RALEIGH – Small businesses – from startups to established firms with fewer than 500 employees – are lining up for the launch of the new Paycheck Protection Program funding that becomes available at 10:30 a.m. today. And just as with the first $349 billion round the money designed to keep businesses afloat while protecting jobs the new funding is expected to be claimed very quickly.

However, some changes made for this round is expected to make more funding available to smaller ventures.

New guidelines from the US Small Business Administration and the US Treasury Department may hekp stretch out the cash. Limits on public companies could reduce or eliminate these larger firms from landing more than $900 million in the initial round. Data analytics firm Fact Squared reported over the weekend that 200-plub public firms landed $855 million in loans. Another company – Auto Nation – landed $77 million, according to CNBC.

“Last week, the Small Business Administration attempted to close that loophole, saying that big public companies ‘with substantial market value and access to capital markets’ aren’t eligible and that firms that already tapped the fund had two weeks to return the PPP money,” CNBC reported.

New guidance spells out limits for second round of PPP loans

Meanwhile, PitchBook reports that additional guidance means private equity firms will be excluded.

“After weeks of confusion, the Small Business Administration clarified last Friday that private equity firms and hedge funds are ineligible for direct access to the additional $310 billion in loans added to the Paycheck Protection Program because of the speculative nature of their investments,” PitchBook says.

Picture in NC

North Carolina’s banks are better prepared for the onslaught than the original round, says Peter Gwaltney, Chief Executive Officer of the North Carolina Bankers Association.

“[B]ankers have been ready to resume PPP loan processing since the funds ran out on April 16,” Gwaltney tells WRAL TechWire. “This gap of time since the exhaustion of the first round of funding has given bankers time to close and fund thousands of loans that were already approved and clean up pending applications and collect missing documentation, so this time has been well spent.”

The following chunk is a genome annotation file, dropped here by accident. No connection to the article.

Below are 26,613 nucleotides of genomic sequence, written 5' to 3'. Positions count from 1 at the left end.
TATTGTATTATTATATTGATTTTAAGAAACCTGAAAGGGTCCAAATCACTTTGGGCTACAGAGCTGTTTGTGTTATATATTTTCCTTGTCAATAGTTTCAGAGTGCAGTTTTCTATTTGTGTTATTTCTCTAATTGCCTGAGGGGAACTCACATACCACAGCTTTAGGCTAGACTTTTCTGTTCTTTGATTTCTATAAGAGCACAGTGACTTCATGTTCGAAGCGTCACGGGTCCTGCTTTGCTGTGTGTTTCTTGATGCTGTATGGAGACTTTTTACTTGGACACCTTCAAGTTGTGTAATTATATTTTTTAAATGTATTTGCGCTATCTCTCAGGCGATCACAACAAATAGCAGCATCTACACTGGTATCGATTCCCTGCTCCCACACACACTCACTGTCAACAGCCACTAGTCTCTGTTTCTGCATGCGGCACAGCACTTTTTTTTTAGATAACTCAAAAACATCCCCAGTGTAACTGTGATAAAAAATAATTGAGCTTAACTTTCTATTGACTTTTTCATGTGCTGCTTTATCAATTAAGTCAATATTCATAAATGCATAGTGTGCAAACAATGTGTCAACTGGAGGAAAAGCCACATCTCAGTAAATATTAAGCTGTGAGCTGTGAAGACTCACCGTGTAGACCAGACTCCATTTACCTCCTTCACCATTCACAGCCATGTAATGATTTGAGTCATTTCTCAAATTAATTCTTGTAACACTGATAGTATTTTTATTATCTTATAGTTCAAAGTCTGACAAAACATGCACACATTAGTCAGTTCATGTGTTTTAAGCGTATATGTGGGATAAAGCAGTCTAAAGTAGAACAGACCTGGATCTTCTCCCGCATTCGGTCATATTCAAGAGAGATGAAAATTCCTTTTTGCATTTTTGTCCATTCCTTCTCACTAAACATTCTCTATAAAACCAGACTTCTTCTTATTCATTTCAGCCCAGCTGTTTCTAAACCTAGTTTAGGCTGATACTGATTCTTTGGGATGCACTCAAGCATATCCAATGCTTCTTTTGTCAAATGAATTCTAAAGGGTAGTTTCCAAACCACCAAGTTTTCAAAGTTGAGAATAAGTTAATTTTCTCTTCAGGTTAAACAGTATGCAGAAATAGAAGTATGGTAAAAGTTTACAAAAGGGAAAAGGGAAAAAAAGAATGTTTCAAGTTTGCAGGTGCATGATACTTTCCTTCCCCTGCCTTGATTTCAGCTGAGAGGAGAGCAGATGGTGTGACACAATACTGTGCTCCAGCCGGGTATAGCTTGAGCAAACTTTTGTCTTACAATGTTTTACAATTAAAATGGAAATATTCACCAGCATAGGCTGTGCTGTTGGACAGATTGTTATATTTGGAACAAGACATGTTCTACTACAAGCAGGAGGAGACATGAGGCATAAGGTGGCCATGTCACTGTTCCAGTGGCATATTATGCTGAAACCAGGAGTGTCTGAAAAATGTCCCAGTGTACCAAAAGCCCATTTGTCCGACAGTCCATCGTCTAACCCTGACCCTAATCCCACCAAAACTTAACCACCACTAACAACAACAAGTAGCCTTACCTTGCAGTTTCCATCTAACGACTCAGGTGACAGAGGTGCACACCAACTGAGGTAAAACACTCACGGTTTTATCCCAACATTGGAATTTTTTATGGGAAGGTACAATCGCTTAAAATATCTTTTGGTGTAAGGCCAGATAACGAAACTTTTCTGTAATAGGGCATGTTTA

Changes made for the second round may also help North Carolina banks provide more funding, he adds.

“There were no changes made to the terms of the loan program itself, from a borrower’s perspective.  There are two changes in the program that impact access to the new funding Congress approved last week,” Gwaltney explains.

“First, Congress allocated $30 billion for banks with $10-$50 billion in assets, and another $30 billion for community banks, certified community development institutions, minority-owned banks and small credit unions.  The intent of Congress in setting aside this funding was to ensure very small businesses and minority-owned businesses have access to PPP loans.

“The second change has to do with clarification in eligibility, to make certain the funding goes to small businesses that are hurting and the people they employ.”

Some 24,000 North Carolina businesses received loans averaging $244,000 in the initial funding. And demand is expected to be strong, Gwaltney says.

“We do not know how many applications were pending in North Carolina banks when the funding ran out,” he notes. “Banks will begin processing these loans Monday morning.”

Firms that have already applied don’t need to do so again, he adds.

“There is no need for a small business with an applications pending at a bank to reapply, and we’re encouraging business owners not to apply with multiple banks.”

If a firm hasn’t already applied?

“Our recommendation to small business owners is to apply with their primary bank,” Gwaltney says.

“Before calling their bank, small business owners should study the SBA eligibility guidance carefully and prepare an application. These resources can be found at SBA.gov.”